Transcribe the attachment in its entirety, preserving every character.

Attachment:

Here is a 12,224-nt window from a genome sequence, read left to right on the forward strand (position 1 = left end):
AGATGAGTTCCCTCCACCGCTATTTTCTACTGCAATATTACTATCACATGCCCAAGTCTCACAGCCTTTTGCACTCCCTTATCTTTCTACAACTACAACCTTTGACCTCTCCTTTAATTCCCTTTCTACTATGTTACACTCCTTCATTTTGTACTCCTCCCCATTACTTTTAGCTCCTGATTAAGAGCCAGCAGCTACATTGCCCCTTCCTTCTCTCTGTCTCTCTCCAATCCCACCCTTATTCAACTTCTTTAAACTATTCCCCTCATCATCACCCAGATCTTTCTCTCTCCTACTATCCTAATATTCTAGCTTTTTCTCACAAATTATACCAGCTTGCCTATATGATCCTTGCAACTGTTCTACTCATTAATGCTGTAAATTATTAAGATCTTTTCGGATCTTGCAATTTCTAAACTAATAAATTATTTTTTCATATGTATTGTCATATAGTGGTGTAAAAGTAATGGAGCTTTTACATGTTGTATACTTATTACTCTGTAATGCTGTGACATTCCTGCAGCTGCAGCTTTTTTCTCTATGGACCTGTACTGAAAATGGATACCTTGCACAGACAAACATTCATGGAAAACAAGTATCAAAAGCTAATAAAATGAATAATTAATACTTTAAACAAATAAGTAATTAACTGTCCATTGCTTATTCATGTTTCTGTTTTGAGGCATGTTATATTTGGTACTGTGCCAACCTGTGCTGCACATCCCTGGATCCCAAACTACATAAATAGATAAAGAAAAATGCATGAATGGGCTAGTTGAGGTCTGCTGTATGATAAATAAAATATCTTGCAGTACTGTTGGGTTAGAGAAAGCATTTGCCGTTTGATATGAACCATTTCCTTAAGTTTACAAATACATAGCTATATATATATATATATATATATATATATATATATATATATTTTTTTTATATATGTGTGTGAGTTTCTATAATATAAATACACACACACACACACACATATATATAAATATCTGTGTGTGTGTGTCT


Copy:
Here is a 12,224-nt window from a genome sequence, read left to right on the forward strand (position 1 = left end):
AGATGAGTTCCCTCCACCGCTATTTTCTACTGCAATATTACTATCACATGCCCAAGTCTCACAGCCTTTTGCACTCCCTTATCTTTCTACAACTACAACCTTTGACCTCTCCTTTAATTCCCTTTCTACTATGTTACACTCCTTCATTTTGTACTCCTCCCCATTACTTTTAGCTCCTGATTAAGAGCCAGCAGCTACATTGCCCCTTCCTTCTCTCTGTCTCTCTCCAATCCCACCCTTATTCAACTTCTTTAAACTATTCCCCTCATCATCACCCAGATCTTTCTCTCTCCTACTATCCTAATATTCTAGCTTTTTCTCACAAATTATACCAGCTTGCCTATATGATCCTTGCAACTGTTCTACTCATTAATGCTGTAAATTATTAAGATCTTTTCGGATCTTGCAATTTCTAAACTAATAAATTATTTTTTCATATGTATTGTCATATAGTGGTGTAAAAGTAATGGAGCTTTTACATGTTGTATACTTATTACTCTGTAATGCTGTGACATTCCTGCAGCTGCAGCTTTTTTCTCTATGGACCTGTACTGAAAATGGATACCTTGCACAGACAAACATTCATGGAAAACAAGTATCAAAAGCTAATAAAATGAATAATTAATACTTTAAACAAATAAGTAATTAACTGTCCATTGCTTATTCATGTTTCTGTTTTGAGGCATGTTATATTTGGTACTGTGCCAACCTGTGCTGCACATCCCTGGATCCCAAACTACATAAATAGATAAAGAAAAATGCATGAATGGGCTAGTTGAGGTCTGCTGTATGATAAATAAAATATCTTGCAGTACTGTTGGGTTAGAGAAAGCATTTGCCGTTTGATATGAACCATTTCCTTAAGTTTACAAATACATAGCTATATATATATATATATATATATATATATATATATATATATTTTTTTTATATATGTGTGTGAGTTTCTATAATATAAATACACACACACACACACACATATATATAAATATCTGTGTGTGTGTGTCT